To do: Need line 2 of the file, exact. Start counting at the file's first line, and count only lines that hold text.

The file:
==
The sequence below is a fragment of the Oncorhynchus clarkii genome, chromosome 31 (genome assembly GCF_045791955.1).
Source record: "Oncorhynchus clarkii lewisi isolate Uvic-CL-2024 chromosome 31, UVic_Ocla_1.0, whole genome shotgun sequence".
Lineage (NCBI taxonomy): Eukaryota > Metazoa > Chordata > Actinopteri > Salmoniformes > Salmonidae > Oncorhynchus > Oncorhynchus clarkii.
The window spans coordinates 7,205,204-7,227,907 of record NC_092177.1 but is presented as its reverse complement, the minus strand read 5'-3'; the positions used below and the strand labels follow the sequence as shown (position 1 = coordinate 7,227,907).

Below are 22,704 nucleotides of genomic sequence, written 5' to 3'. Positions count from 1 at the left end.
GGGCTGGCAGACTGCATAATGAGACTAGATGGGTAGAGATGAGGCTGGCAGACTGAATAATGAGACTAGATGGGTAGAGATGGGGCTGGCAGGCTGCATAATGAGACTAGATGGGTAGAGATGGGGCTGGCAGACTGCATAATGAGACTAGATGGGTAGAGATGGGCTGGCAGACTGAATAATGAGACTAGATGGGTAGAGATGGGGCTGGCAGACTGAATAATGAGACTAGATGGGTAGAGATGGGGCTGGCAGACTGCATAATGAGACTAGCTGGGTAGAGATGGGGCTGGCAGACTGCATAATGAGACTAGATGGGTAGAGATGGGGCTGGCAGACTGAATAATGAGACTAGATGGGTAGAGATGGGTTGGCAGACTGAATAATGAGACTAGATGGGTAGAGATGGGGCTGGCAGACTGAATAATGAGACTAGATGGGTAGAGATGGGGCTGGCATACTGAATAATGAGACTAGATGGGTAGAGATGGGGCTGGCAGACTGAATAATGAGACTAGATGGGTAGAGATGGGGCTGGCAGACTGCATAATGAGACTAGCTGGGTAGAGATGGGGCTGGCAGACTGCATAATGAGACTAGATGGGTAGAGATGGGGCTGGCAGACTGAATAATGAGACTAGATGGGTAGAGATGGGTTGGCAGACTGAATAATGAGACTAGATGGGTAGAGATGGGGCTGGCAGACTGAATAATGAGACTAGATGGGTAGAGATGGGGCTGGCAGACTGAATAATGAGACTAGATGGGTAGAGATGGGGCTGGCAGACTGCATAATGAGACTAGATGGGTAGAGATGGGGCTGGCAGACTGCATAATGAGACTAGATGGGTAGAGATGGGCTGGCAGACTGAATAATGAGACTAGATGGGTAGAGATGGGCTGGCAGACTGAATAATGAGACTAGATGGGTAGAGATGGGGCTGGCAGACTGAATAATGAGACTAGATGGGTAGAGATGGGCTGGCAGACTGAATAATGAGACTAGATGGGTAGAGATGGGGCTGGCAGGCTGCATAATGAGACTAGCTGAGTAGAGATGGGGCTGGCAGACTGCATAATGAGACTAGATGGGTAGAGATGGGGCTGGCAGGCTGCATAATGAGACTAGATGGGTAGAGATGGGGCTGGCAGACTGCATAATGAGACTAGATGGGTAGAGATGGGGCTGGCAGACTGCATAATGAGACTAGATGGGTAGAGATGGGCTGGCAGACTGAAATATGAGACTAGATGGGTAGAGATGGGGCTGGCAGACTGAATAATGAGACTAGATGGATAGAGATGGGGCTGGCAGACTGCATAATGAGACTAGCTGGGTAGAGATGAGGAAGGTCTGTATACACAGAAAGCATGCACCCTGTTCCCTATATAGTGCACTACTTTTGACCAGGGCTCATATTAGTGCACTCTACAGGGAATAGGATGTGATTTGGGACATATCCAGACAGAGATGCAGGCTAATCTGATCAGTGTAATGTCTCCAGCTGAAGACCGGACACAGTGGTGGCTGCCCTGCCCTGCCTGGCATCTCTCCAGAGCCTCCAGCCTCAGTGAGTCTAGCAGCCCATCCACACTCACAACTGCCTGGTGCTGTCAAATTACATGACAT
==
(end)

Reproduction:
Source record: "Oncorhynchus clarkii lewisi isolate Uvic-CL-2024 chromosome 31, UVic_Ocla_1.0, whole genome shotgun sequence".